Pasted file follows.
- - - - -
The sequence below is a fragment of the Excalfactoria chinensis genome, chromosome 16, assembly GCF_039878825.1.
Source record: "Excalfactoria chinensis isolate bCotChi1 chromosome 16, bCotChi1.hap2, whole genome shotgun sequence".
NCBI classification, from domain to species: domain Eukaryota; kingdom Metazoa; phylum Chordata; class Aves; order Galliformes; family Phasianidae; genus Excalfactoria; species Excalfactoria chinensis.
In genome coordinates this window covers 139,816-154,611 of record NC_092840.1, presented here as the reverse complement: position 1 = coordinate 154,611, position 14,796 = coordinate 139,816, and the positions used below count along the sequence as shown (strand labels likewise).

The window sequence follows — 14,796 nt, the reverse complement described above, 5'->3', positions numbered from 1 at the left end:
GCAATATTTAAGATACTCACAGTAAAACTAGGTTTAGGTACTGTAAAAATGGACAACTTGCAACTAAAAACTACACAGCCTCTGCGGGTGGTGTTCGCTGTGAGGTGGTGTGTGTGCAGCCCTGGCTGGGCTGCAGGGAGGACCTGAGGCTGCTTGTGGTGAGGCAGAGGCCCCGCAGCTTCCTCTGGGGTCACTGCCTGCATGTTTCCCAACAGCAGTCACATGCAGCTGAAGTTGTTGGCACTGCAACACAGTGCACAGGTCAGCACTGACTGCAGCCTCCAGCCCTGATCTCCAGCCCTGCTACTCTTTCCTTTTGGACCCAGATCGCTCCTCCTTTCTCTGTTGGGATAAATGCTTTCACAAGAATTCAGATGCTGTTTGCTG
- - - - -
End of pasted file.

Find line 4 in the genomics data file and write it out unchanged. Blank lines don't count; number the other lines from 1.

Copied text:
In genome coordinates this window covers 139,816-154,611 of record NC_092840.1, presented here as the reverse complement: position 1 = coordinate 154,611, position 14,796 = coordinate 139,816, and the positions used below count along the sequence as shown (strand labels likewise).